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4.6 out of 5 stars
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4.6 out of 5 stars
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VINE VOICEon 21 July 2010
Oh yes, you may laugh at the title of this review, or snigger or deride
but The Secret Garden is an amazing book. It is a model of construction and language, character (both of children and adults), behaviour, suspense and humour. Of course, it is about a time which, although just 100 years ago, is as far from us today as the Grecian Wars. But the author gives us a picture of a time without computers and mobile phones when a garden was a place to be simply enjoyed not forgotten in a rush for something ever more popular and a time when being active was a way of life. As you may gather I enjoy this book every time I read it and although it was meant for children of that time, it reverberates for modern day adults too.
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on 5 July 2007
We bought this lovely story for my daughter, after being fed up with the constant diet of Captain Underpants et al, that she always seemed to bring home from school. The idea was that I would read some classic literature to her each day before she went to bed. The first chapters brought forth constant grumbles and complaints (they are rather boring), but once the story got going, my daughter and I were hooked. She absolutely loved it and listened in rapt attention to every word. I don't know why the story is so magical, but somehow, it certainly is.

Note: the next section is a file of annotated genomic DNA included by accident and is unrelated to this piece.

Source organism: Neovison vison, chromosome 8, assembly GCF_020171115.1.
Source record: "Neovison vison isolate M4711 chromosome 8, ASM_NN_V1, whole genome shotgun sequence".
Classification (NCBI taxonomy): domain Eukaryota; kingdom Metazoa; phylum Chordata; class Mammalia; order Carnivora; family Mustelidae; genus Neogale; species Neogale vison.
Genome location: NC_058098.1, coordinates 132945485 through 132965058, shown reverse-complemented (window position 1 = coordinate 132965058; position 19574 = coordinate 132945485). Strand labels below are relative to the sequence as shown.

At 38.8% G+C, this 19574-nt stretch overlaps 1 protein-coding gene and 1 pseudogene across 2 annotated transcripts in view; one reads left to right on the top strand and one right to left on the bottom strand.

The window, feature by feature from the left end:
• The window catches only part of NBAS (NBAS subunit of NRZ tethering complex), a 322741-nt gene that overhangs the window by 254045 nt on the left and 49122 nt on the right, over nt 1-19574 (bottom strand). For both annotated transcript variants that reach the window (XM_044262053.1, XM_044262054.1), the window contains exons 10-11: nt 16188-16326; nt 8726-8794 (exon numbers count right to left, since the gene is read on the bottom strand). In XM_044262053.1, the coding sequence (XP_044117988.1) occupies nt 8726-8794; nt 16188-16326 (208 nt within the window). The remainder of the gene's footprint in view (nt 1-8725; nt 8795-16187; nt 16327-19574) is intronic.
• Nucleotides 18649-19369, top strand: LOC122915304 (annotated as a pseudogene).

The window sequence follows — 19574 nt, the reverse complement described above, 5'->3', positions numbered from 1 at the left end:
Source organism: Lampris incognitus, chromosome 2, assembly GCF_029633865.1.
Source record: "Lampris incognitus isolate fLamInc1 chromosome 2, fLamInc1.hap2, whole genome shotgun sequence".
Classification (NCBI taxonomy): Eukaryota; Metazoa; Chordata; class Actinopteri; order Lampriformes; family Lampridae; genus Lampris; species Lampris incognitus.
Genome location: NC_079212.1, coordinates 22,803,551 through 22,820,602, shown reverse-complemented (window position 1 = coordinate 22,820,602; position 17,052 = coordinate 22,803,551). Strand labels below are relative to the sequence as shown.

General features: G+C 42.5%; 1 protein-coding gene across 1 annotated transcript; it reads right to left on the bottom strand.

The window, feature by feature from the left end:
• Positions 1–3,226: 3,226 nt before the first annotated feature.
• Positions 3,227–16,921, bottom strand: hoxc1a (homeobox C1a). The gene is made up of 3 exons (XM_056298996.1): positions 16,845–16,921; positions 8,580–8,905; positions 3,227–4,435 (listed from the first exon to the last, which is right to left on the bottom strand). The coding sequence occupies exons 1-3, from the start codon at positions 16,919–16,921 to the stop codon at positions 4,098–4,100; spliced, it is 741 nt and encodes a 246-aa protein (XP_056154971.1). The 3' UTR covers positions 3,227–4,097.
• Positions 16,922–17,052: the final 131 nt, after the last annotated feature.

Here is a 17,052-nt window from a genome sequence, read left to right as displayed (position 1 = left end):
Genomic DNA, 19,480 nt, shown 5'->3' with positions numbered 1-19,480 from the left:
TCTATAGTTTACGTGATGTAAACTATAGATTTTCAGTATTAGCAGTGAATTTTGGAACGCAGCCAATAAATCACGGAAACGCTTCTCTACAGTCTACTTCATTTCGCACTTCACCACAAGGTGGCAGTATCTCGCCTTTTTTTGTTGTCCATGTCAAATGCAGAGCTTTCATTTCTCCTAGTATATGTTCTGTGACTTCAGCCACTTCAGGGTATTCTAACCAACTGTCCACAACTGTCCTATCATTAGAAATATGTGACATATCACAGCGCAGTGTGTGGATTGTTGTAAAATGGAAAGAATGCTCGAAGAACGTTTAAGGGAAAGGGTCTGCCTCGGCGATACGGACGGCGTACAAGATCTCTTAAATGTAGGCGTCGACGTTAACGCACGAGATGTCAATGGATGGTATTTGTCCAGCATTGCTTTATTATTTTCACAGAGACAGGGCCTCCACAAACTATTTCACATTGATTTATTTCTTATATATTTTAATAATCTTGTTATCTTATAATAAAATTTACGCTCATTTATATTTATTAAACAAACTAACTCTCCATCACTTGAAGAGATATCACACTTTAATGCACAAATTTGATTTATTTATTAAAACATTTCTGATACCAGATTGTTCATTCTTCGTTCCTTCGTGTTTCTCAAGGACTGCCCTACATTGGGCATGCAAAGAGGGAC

Unusually, the central character changes from one character to another, quite an interesting concept that actually works seamlessly, without the reader actually realising that the focus has changed.

As the garden works it's charm on the children, they slowly change from their normal selfish demeanor to care for one another and share in each other's joy.

A really lovely story. After we had finished, my daughter wanted more of the same. Captain Underpants was thankfully, relegated.
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on 6 May 2012